By: Diamond Braxton
The title “Dear White People” sounds questionanble to most people, and it is the only reason why the movie and the show adaptation of the film received any backlash. But don’t be afraid, “Dear White People” is almost anything but what you think it might be about.
Justin Simien, the creator of “Dear White People”, came up with the concept after attending Chapman University in Orange County, CA. The show is a representation of black people in private school environments, and how racism is alive and well everywhere. It takes place in a private Ivy league college called Westchester where everyone is divvied up into different houses (one of them being the Armstrong House where nearly all of the black kids live). The show focuses on Sam who decided to start a radio talk show on campus called “Dear White People”, where she addresses her peers about the racism that takes place on campus in the many shapes and forms it comes in. Sam is backed up by the Black Student Union where she is desired by Reggie, a black man that believes in the movement just like Sam. However, things get turned around real quick on campus when the Armstrong House finds out that their strongest fighter is falling in love with a white man named Gabe.
The first three episodes focus on a racist blackface party that takes place on campus, and each episode is shown through a different person’s viewpoint. Although this was an interesting enough tactic, by the third episode you really start to wonder if the rest of the show is just going to be about one party that took place. My only critique is that the whole “same story, different viewpoint” element could’ve been left out because it really starts to feel as though you’re waiting for the story to move on.
What makes “Dear White People” special is that it showcases various archetypes of people within a community. Most of the time in film, there isn’t a wide representation of how different people are, so when you get a show like “Dear White People”, you can finally just enjoy the variety in personalities for once. For example, you have Lionel (played by DeRon Horton) who has slowly started to accept that he’s gay, there’s Coco who doesn’t want to be involved in the black power movement but wants to be surrounded by white friends and date the richest white frat boys, there’s Troy who has to live up to his father’s expectations constantly and has to be the perfect student council president, and then you have people like Sam and Reggie who are very adamant about issues that should be brought to light. On the surface this sounds like “okay there’s a gay black guy, a wanna be white girl black girl, a smart, sexy black guy, and some black power black kids, however, it is much much more than that. “Dear White People” allows its audience to see the variety within a community as it explores each character’s deepest issues and how they came to be that way. We see Lionel struggle with his gayness, we begin to understand why Coco is tired of the race war, we feel empathetic towards Troy and the bar that is set too high for him, and we get to see the different dynamics in people like Sam and Reggie.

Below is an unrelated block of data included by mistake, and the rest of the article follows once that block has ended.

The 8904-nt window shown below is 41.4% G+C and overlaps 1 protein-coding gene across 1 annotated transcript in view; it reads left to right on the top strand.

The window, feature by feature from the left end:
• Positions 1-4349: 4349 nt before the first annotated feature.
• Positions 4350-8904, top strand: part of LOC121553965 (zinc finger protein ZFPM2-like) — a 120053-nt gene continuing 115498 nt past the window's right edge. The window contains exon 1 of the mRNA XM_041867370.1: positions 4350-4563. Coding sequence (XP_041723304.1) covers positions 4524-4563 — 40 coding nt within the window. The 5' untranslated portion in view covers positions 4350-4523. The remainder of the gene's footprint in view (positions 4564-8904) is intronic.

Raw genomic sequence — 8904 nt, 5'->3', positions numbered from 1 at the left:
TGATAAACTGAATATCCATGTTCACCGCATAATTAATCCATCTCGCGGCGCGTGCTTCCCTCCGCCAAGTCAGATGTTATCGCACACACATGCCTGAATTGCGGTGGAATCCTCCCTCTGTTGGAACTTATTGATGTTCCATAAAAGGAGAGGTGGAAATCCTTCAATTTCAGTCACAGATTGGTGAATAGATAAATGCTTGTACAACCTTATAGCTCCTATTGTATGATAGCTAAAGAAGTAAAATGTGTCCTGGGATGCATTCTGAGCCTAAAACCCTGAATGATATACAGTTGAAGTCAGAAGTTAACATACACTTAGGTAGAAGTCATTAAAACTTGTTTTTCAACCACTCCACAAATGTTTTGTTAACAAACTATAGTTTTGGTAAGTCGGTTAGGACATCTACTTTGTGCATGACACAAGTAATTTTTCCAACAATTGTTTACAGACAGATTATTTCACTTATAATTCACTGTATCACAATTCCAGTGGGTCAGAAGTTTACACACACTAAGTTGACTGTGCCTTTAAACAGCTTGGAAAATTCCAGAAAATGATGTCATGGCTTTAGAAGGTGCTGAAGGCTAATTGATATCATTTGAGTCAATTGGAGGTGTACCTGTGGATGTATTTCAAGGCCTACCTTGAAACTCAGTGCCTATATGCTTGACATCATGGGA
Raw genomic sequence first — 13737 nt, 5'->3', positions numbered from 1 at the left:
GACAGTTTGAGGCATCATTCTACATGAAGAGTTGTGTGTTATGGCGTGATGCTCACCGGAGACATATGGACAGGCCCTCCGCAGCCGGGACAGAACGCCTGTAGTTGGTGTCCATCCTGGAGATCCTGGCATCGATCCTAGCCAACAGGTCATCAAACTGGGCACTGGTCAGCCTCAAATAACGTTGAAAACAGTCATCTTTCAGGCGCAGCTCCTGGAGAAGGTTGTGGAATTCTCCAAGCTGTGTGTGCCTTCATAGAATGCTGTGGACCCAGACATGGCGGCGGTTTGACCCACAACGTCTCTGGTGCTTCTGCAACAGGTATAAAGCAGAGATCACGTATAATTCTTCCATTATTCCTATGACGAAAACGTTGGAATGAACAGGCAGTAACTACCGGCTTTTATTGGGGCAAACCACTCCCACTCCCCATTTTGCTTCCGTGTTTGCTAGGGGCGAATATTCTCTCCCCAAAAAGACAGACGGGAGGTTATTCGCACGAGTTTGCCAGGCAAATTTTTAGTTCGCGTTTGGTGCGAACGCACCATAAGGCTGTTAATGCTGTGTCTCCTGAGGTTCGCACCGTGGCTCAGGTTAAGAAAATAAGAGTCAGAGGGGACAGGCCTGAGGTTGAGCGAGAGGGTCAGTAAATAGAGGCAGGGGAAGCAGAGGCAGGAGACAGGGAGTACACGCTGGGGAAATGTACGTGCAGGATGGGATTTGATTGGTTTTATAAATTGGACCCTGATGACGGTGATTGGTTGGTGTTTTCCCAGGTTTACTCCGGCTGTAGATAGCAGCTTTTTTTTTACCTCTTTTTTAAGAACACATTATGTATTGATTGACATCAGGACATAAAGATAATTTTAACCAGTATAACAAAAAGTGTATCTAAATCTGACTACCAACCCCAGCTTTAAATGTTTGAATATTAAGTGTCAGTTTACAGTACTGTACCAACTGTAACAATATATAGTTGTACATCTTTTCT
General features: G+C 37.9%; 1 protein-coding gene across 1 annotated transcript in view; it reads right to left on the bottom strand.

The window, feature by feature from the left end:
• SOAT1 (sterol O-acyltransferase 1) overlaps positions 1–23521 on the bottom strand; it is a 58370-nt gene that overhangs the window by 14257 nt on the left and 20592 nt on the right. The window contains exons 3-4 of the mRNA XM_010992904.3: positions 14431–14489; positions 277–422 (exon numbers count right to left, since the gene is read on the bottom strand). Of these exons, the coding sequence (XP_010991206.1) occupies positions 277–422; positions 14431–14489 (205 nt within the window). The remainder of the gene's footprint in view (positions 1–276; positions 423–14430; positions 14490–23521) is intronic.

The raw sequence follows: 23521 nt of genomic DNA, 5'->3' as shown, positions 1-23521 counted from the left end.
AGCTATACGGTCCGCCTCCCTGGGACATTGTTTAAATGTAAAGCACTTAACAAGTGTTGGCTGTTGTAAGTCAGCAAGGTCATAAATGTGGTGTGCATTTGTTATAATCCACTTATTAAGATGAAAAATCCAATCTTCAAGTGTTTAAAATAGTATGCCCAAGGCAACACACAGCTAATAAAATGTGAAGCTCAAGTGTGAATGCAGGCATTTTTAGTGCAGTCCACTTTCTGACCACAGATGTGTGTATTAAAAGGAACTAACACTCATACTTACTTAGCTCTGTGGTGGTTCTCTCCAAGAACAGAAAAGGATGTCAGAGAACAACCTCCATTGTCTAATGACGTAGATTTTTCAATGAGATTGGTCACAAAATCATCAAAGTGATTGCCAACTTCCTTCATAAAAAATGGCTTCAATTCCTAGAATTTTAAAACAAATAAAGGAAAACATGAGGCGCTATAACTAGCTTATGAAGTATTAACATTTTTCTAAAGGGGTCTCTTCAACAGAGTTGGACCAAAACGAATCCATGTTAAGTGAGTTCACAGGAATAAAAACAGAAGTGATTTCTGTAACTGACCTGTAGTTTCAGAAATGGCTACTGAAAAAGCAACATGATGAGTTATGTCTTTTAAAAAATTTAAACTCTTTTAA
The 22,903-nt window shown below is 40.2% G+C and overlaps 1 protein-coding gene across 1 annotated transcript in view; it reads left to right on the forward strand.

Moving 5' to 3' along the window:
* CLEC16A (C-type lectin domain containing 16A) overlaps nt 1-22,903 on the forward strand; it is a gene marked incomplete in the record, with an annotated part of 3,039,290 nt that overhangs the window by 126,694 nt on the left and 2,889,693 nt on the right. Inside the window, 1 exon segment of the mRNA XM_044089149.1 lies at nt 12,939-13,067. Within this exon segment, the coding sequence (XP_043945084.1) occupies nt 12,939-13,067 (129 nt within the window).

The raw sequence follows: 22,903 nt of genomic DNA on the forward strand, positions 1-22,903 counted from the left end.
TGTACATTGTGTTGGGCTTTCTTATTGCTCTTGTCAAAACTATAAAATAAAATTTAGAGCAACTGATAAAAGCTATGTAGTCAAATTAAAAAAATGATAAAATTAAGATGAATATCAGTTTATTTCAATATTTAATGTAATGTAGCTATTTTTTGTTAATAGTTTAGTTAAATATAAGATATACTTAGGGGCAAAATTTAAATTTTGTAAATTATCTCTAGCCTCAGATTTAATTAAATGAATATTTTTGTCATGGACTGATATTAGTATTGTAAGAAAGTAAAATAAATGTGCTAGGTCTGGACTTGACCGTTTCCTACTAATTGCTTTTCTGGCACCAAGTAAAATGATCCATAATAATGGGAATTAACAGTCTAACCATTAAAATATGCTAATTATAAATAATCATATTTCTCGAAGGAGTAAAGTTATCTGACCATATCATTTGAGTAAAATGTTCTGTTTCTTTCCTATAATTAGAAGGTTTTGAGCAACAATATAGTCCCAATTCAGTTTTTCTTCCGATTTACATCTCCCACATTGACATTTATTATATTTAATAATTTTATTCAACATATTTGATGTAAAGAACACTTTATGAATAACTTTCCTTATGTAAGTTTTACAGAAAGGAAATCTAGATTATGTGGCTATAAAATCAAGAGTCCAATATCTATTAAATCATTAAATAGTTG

While “Dear White People” does bring some race issues to light, it is important to remember that this show is a mix between drama/comedy, and is anything but pointing a finger at its audience for being racist. It’s a story about an Ivy League school, and all of the issues that happen there. When you watch “Dear White People”, the last thing you start to feel is attacked. It’s entertaining, engaging, and honestly- you might learn a little bit. There’s a reason the show has a 100% on Rotten Tomatoes, and that’s because critics can look past what’s on the surface but actually see what’s going on in the show. If viewers could give “Dear White People” a chance, then they could really end up enjoying themselves. Also, if you know you’re not a raging racist and you’re willing to listen and enjoy yourself, then seriously give “Dear White People” a chance! I mean… Netflix renewed the show for a 2nd season for a reason!
I give “Dear White People” 4 out of 5 stars.